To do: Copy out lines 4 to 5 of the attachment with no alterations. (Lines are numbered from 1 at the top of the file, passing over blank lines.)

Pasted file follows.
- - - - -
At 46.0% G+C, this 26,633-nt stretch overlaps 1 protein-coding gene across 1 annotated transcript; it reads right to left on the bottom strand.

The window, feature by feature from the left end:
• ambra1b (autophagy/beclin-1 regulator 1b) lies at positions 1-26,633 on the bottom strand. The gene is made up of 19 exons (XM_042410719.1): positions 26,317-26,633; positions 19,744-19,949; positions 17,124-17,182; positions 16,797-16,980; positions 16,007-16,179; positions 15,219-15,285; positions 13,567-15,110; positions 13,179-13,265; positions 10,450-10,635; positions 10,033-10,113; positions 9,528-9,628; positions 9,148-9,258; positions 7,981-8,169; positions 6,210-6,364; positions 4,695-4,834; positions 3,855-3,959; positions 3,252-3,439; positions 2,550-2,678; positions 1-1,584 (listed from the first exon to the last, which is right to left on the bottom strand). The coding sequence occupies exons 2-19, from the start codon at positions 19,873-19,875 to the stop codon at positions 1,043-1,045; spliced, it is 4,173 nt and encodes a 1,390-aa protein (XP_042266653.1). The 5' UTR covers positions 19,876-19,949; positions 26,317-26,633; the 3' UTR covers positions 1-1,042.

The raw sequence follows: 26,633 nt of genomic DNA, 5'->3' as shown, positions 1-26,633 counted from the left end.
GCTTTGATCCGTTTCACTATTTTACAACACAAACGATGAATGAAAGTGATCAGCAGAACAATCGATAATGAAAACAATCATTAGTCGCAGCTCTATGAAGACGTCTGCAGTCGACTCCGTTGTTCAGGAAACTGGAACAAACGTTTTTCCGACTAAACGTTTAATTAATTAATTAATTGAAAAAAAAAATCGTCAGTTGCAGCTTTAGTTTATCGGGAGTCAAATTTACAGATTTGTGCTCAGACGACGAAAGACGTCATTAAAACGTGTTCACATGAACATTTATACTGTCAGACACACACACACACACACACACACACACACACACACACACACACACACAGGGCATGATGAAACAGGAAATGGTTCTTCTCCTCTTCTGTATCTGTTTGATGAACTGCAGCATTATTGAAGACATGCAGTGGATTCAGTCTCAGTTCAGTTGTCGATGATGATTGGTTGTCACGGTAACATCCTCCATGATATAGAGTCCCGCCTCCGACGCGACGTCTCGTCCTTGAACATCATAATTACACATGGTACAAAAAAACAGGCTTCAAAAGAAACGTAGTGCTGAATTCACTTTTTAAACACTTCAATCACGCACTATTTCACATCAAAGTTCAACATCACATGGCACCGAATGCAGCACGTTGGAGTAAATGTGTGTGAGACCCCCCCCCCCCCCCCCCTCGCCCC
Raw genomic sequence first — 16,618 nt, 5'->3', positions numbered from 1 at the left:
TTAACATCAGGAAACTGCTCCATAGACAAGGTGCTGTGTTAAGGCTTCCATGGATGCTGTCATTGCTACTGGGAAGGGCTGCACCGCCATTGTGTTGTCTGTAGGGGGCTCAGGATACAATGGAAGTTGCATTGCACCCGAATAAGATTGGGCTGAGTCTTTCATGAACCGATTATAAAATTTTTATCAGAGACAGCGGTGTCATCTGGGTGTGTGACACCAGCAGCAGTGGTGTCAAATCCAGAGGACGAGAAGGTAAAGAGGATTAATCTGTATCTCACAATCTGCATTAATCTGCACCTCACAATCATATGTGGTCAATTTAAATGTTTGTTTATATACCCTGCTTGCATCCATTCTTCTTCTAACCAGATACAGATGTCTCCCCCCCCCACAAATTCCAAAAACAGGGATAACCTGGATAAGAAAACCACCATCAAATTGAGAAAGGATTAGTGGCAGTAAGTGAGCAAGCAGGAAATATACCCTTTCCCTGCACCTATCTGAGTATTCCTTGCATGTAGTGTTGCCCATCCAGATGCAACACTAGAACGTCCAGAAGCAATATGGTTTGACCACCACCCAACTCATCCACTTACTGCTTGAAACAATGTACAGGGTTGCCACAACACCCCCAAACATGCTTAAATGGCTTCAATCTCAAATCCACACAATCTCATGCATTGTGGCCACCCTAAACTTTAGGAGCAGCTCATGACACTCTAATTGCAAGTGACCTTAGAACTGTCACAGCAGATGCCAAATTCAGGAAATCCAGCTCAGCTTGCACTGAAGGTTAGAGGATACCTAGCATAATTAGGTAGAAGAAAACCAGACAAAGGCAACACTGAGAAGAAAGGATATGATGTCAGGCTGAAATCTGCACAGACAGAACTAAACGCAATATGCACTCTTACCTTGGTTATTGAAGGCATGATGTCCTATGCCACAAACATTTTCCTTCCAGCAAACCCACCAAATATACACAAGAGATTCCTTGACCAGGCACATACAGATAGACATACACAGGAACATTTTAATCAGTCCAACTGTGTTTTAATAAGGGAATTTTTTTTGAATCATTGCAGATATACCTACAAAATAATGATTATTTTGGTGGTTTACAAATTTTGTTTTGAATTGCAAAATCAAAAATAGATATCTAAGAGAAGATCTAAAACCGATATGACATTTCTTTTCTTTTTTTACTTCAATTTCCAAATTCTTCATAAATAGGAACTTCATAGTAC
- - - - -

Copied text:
The raw sequence follows: 26,633 nt of genomic DNA, 5'->3' as shown, positions 1-26,633 counted from the left end.
GCTTTGATCCGTTTCACTATTTTACAACACAAACGATGAATGAAAGTGATCAGCAGAACAATCGATAATGAAAACAATCATTAGTCGCAGCTCTATGAAGACGTCTGCAGTCGACTCCGTTGTTCAGGAAACTGGAACAAACGTTTTTCCGACTAAACGTTTAATTAATTAATTAATTGAAAAAAAAAATCGTCAGTTGCAGCTTTAGTTTATCGGGAGTCAAATTTACAGATTTGTGCTCAGACGACGAAAGACGTCATTAAAACGTGTTCACATGAACATTTATACTGTCAGACACACACACACACACACACACACACACACACACACACACACACACACAGGGCATGATGAAACAGGAAATGGTTCTTCTCCTCTTCTGTATCTGTTTGATGAACTGCAGCATTATTGAAGACATGCAGTGGATTCAGTCTCAGTTCAGTTGTCGATGATGATTGGTTGTCACGGTAACATCCTCCATGATATAGAGTCCCGCCTCCGACGCGACGTCTCGTCCTTGAACATCATAATTACACATGGTACAAAAAAACAGGCTTCAAAAGAAACGTAGTGCTGAATTCACTTTTTAAACACTTCAATCACGCACTATTTCACATCAAAGTTCAACATCACATGGCACCGAATGCAGCACGTTGGAGTAAATGTGTGTGAGACCCCCCCCCCCCCCCCCCTCGCCCC